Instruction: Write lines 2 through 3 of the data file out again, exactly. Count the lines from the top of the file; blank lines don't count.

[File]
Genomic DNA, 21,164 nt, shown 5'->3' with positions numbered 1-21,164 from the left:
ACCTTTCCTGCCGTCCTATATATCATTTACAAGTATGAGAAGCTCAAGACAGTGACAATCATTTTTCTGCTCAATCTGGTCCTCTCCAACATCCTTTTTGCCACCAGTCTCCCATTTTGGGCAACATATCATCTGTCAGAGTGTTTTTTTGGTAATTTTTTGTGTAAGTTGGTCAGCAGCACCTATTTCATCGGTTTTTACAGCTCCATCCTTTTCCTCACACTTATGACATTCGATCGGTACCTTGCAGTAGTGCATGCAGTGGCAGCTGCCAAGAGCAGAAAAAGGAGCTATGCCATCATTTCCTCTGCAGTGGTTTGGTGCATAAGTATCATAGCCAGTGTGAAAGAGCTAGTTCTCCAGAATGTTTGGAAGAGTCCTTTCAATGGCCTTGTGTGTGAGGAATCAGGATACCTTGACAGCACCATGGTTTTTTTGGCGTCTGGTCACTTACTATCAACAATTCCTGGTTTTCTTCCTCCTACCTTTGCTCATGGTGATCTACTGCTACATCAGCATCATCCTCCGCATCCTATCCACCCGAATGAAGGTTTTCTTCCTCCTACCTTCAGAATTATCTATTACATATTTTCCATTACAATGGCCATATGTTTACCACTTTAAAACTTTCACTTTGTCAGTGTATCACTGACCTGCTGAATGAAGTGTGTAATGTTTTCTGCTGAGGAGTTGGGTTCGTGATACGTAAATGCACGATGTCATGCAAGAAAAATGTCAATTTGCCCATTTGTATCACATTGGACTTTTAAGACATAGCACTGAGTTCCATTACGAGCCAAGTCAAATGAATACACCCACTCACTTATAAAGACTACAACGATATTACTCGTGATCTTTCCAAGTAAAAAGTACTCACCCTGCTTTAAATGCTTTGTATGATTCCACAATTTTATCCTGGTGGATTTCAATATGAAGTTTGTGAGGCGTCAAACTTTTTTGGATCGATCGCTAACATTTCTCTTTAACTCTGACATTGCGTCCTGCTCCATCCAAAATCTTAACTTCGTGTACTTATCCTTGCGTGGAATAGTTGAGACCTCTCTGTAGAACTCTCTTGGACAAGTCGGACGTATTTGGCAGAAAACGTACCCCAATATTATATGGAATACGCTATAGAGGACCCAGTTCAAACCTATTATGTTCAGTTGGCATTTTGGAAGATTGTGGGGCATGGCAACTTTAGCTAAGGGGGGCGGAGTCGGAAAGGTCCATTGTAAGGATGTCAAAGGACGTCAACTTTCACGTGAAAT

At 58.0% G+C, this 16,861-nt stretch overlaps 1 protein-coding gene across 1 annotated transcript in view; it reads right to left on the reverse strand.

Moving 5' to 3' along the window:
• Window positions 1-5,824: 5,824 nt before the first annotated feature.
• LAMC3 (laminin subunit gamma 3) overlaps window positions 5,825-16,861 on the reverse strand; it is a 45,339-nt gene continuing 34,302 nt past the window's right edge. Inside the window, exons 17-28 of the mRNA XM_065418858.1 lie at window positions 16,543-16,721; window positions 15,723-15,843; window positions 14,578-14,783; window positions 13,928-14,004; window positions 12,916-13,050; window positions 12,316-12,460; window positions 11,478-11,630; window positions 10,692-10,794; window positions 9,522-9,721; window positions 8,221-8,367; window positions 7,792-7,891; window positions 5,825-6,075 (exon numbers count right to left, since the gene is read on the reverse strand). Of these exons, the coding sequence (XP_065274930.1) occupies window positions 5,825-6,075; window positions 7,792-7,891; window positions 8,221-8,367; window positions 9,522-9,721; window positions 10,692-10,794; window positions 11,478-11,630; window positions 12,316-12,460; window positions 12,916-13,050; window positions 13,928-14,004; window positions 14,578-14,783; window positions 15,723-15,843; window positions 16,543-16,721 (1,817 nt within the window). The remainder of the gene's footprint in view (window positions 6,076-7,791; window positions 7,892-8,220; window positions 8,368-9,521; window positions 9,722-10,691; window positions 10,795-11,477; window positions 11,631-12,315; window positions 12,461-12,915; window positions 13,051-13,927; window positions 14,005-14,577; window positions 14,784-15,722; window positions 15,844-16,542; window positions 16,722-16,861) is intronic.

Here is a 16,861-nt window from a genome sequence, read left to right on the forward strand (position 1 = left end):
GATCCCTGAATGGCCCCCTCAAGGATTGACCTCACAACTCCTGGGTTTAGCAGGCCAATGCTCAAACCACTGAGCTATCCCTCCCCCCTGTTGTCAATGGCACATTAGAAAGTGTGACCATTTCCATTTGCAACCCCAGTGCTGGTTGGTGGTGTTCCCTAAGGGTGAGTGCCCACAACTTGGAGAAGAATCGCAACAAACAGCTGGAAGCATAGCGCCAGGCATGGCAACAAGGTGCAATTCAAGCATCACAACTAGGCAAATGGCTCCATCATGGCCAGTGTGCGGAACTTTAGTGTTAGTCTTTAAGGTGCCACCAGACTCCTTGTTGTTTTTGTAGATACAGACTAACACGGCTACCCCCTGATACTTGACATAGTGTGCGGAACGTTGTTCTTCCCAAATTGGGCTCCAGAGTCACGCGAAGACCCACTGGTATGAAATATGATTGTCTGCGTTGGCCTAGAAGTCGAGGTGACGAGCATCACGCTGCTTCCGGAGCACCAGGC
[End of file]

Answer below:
ACCTTTCCTGCCGTCCTATATATCATTTACAAGTATGAGAAGCTCAAGACAGTGACAATCATTTTTCTGCTCAATCTGGTCCTCTCCAACATCCTTTTTGCCACCAGTCTCCCATTTTGGGCAACATATCATCTGTCAGAGTGTTTTTTTGGTAATTTTTTGTGTAAGTTGGTCAGCAGCACCTATTTCATCGGTTTTTACAGCTCCATCCTTTTCCTCACACTTATGACATTCGATCGGTACCTTGCAGTAGTGCATGCAGTGGCAGCTGCCAAGAGCAGAAAAAGGAGCTATGCCATCATTTCCTCTGCAGTGGTTTGGTGCATAAGTATCATAGCCAGTGTGAAAGAGCTAGTTCTCCAGAATGTTTGGAAGAGTCCTTTCAATGGCCTTGTGTGTGAGGAATCAGGATACCTTGACAGCACCATGGTTTTTTTGGCGTCTGGTCACTTACTATCAACAATTCCTGGTTTTCTTCCTCCTACCTTTGCTCATGGTGATCTACTGCTACATCAGCATCATCCTCCGCATCCTATCCACCCGAATGAAGGTTTTCTTCCTCCTACCTTCAGAATTATCTATTACATATTTTCCATTACAATGGCCATATGTTTACCACTTTAAAACTTTCACTTTGTCAGTGTATCACTGACCTGCTGAATGAAGTGTGTAATGTTTTCTGCTGAGGAGTTGGGTTCGTGATACGTAAATGCACGATGTCATGCAAGAAAAATGTCAATTTGCCCATTTGTATCACATTGGACTTTTAAGACATAGCACTGAGTTCCATTACGAGCCAAGTCAAATGAATACACCCACTCACTTATAAAGACTACAACGATATTACTCGTGATCTTTCCAAGTAAAAAGTACTCACCCTGCTTTAAATGCTTTGTATGATTCCACAATTTTATCCTGGTGGATTTCAATATGAAGTTTGTGAGGCGTCAAACTTTTTTGGATCGATCGCTAACATTTCTCTTTAACTCTGACATTGCGTCCTGCTCCATCCAAAATCTTAACTTCGTGTACTTATCCTTGCGTGGAATAGTTGAGACCTCTCTGTAGAACTCTCTTGGACAAGTCGGACGTATTTGGCAGAAAACGTACCCCAATATTATATGGAATACGCTATAGAGGACCCAGTTCAAACCTATTATGTTCAGTTGGCATTTTGGAAGATTGTGGGGCATGGCAACTTTAGCTAAGGGGGGCGGAGTCGGAAAGGTCCATTGTAAGGATGTCAAAGGACGTCAACTTTCACGTGAAAT

At 58.0% G+C, this 16,861-nt stretch overlaps 1 protein-coding gene across 1 annotated transcript in view; it reads right to left on the reverse strand.